Monday, July 19, 2010

Picky Eating and Autism

In TIME magazine, a small article discussed a connection between picky eating as a young child and autism.
The science involved in the article strikes me as particularly solid, and as I read on, I couldn't help but smile:

"But Emmett and her team say changes in feeding patterns, which can materialize as soon as several months after birth, could signal the presence of early autism. In some children with autism, their dietary choosiness is related to physical symptoms of the disorder — if they are unable to chew or swallow properly, eating becomes a frustrating challenge. For other children, the issue is sensory, which makes certain textures and smells of food unpleasant; some children eat only crunchy foods, for instance, while others will stick to a white-foods-only diet."

My dear sainted mother probably has many (un)fond memories of getting me to try new foods. Between the ages of 3 and... let's say very recently *cough* I was an obscenely picky eater. My favourite foods were pizza, pickles, frozen blueberries, and frozen peas, and I would often turn up my nose at the meals my mother cooked, and then, to her exasperation, I would switch my interest to raw flour or kool-aid powder. With that in mind, I think the only thing that this article missed the target on was a chance to mention that pica can also be a sign of autism at an early age. Pica and picky eating for me went hand-in-hand, so I believe it warrants a mention in an article about the connection between food, nourishment, and autism.
The article makes a note on how this can affect the overall health of autistic individuals. Of particular concern seems to be a possible lack of nutrients due to a picky eater's distaste for certain foods:

"Hyman is now conducting a more detailed study of the dietary habits of autistic children, and is planning to take the British study one step further in order to understand the longer term health effects of an unvaried diet in childhood in autistic adolescents and adults. Already there is evidence that children with autism tend to have thinner bones, and the current study confirms that kids with ASD consumed slightly less vitamin D than non-autistic children. "Taking in adequate energy doesn't mean you are taking in adequate nutrients," says Hyman."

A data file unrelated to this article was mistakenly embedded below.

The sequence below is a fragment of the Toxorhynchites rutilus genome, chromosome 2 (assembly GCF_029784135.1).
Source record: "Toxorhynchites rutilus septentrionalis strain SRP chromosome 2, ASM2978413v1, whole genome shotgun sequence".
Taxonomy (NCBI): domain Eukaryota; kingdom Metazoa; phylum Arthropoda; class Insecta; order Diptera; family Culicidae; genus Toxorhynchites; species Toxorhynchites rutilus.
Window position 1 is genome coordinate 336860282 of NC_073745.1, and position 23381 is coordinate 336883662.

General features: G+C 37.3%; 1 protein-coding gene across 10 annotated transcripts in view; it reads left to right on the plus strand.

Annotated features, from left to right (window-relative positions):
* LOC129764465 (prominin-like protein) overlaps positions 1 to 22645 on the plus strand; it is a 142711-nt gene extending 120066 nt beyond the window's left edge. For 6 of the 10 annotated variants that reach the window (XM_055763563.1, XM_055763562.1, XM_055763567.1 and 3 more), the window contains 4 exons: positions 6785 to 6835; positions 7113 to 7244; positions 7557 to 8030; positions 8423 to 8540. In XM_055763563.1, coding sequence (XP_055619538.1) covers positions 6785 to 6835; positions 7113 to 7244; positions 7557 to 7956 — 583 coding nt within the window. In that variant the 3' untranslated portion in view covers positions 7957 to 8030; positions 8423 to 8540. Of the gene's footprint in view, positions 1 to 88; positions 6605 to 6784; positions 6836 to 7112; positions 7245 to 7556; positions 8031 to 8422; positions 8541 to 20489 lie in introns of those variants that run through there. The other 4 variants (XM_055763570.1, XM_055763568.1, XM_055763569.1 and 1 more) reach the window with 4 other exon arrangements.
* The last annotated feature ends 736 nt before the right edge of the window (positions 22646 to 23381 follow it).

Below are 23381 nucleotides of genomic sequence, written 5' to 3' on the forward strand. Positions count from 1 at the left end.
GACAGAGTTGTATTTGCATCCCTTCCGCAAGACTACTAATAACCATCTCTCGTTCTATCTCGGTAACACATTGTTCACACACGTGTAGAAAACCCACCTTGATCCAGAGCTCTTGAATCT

The vitamin D consumption is new to me. I synthesized a lot of vitamin D as a child, being fortunate enough to live in a tropical climate where sunshine, and therefore vitamin D, was abundant. But I think consuming slightly less than non-autistic children isn't of much concern, because vitamin D is a fat soluble rather than water soluble vitamin, meaning it stays in your body rather than getting excreted out. A bit of sunshine a day during the sunny season, a bit of fortified milk in the winter...*
As for adequate nutrition, there are in fact several ways of working around my sensory issues with certain foods. Some of these are tricks I learned from my mother after I was an adult and she confessed how she got me to eat certain foods, others I picked up on my own trying to figure out how to make foods that were nutrient rich but tactile-displeasing to me palatable. People with autism of all ages, or, their parents/guardians, try these suggestions, or add your own in the comments. If anyone has a way of making tofu more palatable than dousing it with relatively large quantities of soy sauce, please, let me know!
Before we begin, I'd like to note that what displeasures I get from certain foods may not apply to all people with autism, and therefore my advice should be taken with a grain of salt. I'm not a doctor or a nutritionist, just an autistic girl concerned with eating healthy and not gagging.